Credit Repair Scams: Part Two

We previously discussed a few common credit repair scams but believe it or not, there are additional deceptive or fraudulent acts in the credit repair world to be cautious about.

Purposely Delaying the Credit Repair Process

Most credit repair companies charge monthly fees which encourages them to work slowly or inefficiently. The simple fact is that the longer you stay enrolled the more money they make. Credit repair does take time but if the company has already disputed every disputable item twice and tells you the third time is a charm, they are probably lying. The truth is that disputing an item three or more times without any additional justification is highly unlikely to result in a deletion. The only certainty in this situation is that sending the additional disputes will cost you additional monthly fees.

Contractual Waivers of Consumer Rights

Though not strictly considered a credit repair scam, almost all credit repair companies put a waiver of your consumer rights clause in your contract. Arbitration clauses or waivers of your right to participate in a class action are the most common waivers used but others occur as well. In certain situations, such waivers are void and considered to be deceptive sales practices under the Credit Repair Organizations Act (CROA) and also under many state unfair practices acts. In some situations these waivers are actually legal, however, so consult a consumer rights attorney to find out whether this is a violation in your state. Frankly, however, even if these waivers were not unlawful or deceptive you should ask yourself if you really want to do business with a company that proclaims to be a champion of consumer rights yet is so willing to trample yours.

Taking Credit for False Deletions

Credit trade lines naturally fall off your reports after a certain amount of time. The period varies but is generally seven years. Some credit report repair organizations take credit for these natural fall-offs even when the company made no contribution whatsoever to that deletion. They will even take credit for items removed as a result of the client’s self-help efforts. Taking credit for the work of others or for the mere passage of time is a shameful practice but is rampant among credit report repair companies.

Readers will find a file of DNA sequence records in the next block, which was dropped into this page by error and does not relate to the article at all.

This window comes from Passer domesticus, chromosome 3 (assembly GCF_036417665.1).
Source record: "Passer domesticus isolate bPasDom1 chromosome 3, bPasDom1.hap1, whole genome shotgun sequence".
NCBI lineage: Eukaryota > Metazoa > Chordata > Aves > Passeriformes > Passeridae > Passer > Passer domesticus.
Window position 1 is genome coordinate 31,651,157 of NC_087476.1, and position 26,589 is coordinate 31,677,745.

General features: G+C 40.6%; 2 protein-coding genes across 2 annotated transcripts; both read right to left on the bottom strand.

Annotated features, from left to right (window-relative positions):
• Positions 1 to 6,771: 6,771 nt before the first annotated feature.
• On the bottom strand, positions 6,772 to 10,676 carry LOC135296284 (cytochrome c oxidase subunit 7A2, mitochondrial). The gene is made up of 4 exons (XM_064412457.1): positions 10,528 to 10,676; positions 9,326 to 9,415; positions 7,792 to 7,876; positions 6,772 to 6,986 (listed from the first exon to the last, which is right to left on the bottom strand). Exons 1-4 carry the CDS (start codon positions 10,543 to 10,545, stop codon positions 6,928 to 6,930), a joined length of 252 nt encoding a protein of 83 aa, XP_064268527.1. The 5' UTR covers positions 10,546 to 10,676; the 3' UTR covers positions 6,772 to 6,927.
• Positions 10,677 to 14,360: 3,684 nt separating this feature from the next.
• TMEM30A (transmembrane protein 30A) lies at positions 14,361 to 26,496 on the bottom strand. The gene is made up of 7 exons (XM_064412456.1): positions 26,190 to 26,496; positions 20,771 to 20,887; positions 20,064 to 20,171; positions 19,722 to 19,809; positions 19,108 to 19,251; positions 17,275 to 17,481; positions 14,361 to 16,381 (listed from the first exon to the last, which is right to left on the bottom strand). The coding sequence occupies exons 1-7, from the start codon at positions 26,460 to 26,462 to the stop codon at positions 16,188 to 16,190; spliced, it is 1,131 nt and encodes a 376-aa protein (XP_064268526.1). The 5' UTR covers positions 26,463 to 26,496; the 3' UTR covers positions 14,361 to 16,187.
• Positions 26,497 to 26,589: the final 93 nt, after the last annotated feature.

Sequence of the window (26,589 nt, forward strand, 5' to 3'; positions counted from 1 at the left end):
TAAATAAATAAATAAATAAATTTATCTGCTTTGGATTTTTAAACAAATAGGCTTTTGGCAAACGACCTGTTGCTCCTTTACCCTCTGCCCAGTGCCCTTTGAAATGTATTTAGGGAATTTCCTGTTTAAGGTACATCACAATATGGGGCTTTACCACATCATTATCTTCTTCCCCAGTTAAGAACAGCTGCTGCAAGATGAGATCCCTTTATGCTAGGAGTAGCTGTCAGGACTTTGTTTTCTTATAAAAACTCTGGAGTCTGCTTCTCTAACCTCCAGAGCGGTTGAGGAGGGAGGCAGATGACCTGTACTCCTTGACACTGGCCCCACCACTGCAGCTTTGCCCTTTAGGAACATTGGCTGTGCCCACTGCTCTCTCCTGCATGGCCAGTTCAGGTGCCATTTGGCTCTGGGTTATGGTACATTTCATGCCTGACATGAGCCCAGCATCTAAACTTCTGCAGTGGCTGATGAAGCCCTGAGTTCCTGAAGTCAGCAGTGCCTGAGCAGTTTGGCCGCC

Misstating or Falsifying Results

Most credit repair organizations brag about their results. Testimonials are most common but numerous websites purporting to be unbiased reviews are also typical. Though it is difficult to detect which ones, many of those website reviews and testimonials are outright fakes. In many circumstances, the company will use commissioned agents or affiliates to enroll clients. Because the paychecks of these salesmen are tied directly to enrolling clients, they have ample incentive to falsify or exaggerate past results. Be cautious of any company who brags about past results that cannot be independently verified.

Conclusion

These and other credit repair rip-offs are shockingly common in the credit repair industry. Your best method of avoiding these scams is to completely ignore mainstream credit repair companies. Instead, do your own credit repair or find a licensed consumer law attorney who takes his oaths of integrity, diligence, and confidentiality seriously. Either way, it is always good practice to use your best judgment and never rely solely on the words of easily faked testimonials or commissioned sales persons.



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